TRiO grants will expand services to students

Participants in TRiO Student Support Services are pictured at the Charles H. Wright Museum in Detroit in 2014. Grand Valley earned three TRiO SSS grants to expand services to students.
Participants in TRiO Student Support Services are pictured at the Charles H. Wright Museum in Detroit in 2014. Grand Valley earned three TRiO SSS grants to expand services to students.

Grand Valley received more than $3.7 million in grants from the U.S. Department of Education to fund and expand services over five years to students enrolled in one of three TRiO Student Support Services (SSS) programs.

The grants will serve students who are first-generation in college or from families with lower incomes. Grand Valley's TRiO SSS programs provide intensive tutoring, learning skills support, academic advising and mentoring to students while assisting them in other ways to be successful, through counseling, financial guidance and offering other resources.

Two of those grants will fund new initiatives: TRiO SSS Teacher Preparation will serve students pursuing bachelor's degrees with teacher certification, and TRiO SSS STEM/Health Sciences will serve students who are majoring in science, technology, engineering, mathematics, nursing and other health professions. TRiO SSS is a long-standing program at Grand Valley.

Grand Valley was the only Michigan institution to be awarded three TRiO SSS grants, and the only state institution to receive the TRiO STEM/Health Sciences grant. The grants will be implemented September 1.

Nancy Giardina, vice provost for Student Success, said the grants allow the Student Academic Success Center to serve twice as many students as in past years. "I am very appreciative that the SASC, through collaborations across the university, met challenging strategic goals to retain the long-standing TRiO grants and secured additional grant funding to provide more intensive support for Grand Valley students," Giardina said.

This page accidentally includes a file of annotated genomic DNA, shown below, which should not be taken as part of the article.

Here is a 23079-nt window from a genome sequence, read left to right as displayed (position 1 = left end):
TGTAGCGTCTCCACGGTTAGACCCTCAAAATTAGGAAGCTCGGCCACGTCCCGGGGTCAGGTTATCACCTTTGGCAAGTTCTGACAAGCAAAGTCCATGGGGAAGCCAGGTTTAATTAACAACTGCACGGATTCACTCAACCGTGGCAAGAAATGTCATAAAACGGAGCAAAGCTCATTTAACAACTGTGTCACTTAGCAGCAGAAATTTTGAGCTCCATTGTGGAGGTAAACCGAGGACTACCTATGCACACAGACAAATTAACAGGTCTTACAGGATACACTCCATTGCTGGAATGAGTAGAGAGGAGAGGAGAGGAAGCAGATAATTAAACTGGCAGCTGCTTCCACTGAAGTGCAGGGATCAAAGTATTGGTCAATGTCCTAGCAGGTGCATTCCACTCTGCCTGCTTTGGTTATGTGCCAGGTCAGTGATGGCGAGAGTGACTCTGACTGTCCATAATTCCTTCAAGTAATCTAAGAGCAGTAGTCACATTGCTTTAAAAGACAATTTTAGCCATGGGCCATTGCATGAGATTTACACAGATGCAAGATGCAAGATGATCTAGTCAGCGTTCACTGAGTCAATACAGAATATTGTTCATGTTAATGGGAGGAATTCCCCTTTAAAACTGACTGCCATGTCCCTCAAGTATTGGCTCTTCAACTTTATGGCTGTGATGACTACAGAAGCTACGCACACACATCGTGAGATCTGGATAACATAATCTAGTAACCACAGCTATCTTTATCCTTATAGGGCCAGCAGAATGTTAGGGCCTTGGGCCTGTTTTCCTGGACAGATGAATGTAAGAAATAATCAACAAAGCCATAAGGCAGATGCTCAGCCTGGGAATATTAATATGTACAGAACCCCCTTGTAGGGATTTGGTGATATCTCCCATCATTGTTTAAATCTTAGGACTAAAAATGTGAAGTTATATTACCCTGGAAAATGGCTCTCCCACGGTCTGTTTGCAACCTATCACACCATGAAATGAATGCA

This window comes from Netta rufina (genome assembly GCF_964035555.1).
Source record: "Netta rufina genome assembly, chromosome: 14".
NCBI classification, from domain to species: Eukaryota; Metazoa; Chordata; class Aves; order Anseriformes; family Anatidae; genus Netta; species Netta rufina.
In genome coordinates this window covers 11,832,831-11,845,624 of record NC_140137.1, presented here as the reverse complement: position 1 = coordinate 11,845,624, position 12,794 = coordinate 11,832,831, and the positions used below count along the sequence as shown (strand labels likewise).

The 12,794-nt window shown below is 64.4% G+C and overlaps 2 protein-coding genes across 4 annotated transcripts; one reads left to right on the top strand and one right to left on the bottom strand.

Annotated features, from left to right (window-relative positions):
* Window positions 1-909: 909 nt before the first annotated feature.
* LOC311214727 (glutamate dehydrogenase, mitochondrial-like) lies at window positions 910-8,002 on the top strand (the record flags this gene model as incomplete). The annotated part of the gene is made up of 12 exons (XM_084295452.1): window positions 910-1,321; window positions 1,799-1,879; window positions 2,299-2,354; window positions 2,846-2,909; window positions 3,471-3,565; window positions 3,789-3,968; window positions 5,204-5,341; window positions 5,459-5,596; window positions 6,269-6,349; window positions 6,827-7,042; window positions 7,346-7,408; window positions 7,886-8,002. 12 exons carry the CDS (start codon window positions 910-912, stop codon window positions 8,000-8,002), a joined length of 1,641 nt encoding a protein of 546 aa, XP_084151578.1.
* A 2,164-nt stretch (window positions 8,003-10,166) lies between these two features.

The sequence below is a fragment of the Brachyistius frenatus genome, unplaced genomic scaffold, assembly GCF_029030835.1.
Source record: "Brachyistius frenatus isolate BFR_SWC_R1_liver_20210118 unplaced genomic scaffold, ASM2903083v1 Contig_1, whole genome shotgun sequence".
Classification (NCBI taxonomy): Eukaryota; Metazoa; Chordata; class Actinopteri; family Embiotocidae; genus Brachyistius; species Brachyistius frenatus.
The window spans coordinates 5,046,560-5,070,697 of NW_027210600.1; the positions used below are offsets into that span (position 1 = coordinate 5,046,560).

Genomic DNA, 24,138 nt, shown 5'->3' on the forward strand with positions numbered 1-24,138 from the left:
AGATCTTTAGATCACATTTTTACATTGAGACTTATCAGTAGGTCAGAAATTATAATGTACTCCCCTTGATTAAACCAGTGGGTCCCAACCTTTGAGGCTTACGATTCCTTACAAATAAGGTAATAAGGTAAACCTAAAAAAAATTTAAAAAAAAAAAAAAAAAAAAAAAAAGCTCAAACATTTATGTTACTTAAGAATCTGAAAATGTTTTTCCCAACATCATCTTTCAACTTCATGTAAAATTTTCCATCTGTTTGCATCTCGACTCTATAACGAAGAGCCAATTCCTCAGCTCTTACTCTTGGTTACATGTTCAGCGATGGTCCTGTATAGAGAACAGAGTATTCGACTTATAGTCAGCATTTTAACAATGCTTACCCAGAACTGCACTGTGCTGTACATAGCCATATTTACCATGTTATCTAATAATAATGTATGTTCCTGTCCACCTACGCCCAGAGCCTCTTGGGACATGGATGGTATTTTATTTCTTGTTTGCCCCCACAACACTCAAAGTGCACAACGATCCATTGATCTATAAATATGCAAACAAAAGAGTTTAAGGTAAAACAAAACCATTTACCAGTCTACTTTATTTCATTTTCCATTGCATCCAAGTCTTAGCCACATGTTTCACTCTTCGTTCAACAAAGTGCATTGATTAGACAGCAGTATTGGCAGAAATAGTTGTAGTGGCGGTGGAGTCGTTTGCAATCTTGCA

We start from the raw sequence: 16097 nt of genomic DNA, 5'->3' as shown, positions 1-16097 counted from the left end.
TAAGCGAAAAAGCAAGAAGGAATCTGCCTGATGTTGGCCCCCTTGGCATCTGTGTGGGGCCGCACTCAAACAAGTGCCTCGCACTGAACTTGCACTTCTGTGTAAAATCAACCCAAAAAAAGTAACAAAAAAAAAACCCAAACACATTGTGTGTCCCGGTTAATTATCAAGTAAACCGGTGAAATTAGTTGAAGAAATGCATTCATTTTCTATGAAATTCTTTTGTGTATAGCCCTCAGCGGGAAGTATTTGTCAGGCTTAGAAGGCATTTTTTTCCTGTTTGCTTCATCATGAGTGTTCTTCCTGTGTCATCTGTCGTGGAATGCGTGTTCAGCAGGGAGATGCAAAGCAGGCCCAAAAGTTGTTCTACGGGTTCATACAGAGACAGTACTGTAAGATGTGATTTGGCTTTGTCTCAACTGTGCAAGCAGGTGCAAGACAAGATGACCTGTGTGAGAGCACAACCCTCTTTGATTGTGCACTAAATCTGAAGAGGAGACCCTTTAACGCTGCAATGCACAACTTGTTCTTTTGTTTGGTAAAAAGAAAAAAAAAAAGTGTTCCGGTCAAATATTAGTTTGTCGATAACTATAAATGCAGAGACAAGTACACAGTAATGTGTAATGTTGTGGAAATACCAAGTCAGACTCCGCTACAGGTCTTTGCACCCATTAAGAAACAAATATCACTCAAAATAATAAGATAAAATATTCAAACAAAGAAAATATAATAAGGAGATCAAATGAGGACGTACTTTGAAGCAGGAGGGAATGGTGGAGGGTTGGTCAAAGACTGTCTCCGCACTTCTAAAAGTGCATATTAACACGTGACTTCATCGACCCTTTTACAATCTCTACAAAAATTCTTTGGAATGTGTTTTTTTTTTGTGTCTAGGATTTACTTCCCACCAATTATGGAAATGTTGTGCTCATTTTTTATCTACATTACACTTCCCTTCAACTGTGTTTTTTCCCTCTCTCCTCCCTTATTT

Mike Messner, assistant vice provost for Student Success, said the general SSS program (it was known as the Educational Support Program) serves 215 students. The Teacher Preparation program will serve 140 students and STEM/Health Sciences will serve 120 students.

Messner, who will serve as principal investigator for the STEM/Health Sciences program, said the new programs are a good fit for Grand Valley and the state of Michigan. "Through these federal grants, we are able to get more students into STEM fields, into health care and into teacher education," he said. "It's good for the state as we try to keep college graduates in Michigan."

Arnie Smithalexander, from the College of Education, will serve as the principal investigator for SSS Teacher Preparation. She said its goal is to help more students from urban schools and communities prepare for teacher education, and be successful in the College of Education. Joshua Brandsen and Claudia Sowa Wojciakowski helped write the grant.

Over time, Smithalexander said, the grant will provide a cohort of education majors with resources to become successful graduates, perhaps including scholarships that would enable students to continue volunteering and building skills to be better prepared for teaching. "Many students from urban schools have to work to earn money for tuition. Scholarships would allow them to volunteer and focus on building their resumes and skills," she said.

MarcQus Wright, director of TRiO SSS and principal investigator of its grant, said the new programs are needed at Grand Valley. For 60 openings in the traditional SSS program, Wright received 300 applications.

Wright said students who participate in SSS are in good academic standing and have a 96 percent persistence rate, 90 percent are in good academic standing and the six-year graduation rate is 76 percent.